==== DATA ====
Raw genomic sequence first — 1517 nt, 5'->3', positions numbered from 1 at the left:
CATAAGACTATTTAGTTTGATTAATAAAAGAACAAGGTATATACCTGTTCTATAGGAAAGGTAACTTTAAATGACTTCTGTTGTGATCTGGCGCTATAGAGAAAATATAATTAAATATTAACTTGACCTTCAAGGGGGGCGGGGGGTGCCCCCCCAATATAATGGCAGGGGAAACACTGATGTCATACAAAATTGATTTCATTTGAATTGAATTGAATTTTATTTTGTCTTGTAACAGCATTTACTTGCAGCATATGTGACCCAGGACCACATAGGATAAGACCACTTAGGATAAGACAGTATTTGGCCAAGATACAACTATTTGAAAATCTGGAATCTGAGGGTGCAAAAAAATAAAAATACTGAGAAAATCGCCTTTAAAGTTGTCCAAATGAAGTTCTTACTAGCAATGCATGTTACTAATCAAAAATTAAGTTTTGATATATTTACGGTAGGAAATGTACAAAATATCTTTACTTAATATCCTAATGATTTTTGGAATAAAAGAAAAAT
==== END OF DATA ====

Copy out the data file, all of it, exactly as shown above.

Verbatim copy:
Raw genomic sequence first — 1517 nt, 5'->3', positions numbered from 1 at the left:
CATAAGACTATTTAGTTTGATTAATAAAAGAACAAGGTATATACCTGTTCTATAGGAAAGGTAACTTTAAATGACTTCTGTTGTGATCTGGCGCTATAGAGAAAATATAATTAAATATTAACTTGACCTTCAAGGGGGGCGGGGGGTGCCCCCCCAATATAATGGCAGGGGAAACACTGATGTCATACAAAATTGATTTCATTTGAATTGAATTGAATTTTATTTTGTCTTGTAACAGCATTTACTTGCAGCATATGTGACCCAGGACCACATAGGATAAGACCACTTAGGATAAGACAGTATTTGGCCAAGATACAACTATTTGAAAATCTGGAATCTGAGGGTGCAAAAAAATAAAAATACTGAGAAAATCGCCTTTAAAGTTGTCCAAATGAAGTTCTTACTAGCAATGCATGTTACTAATCAAAAATTAAGTTTTGATATATTTACGGTAGGAAATGTACAAAATATCTTTACTTAATATCCTAATGATTTTTGGAATAAAAGAAAAAT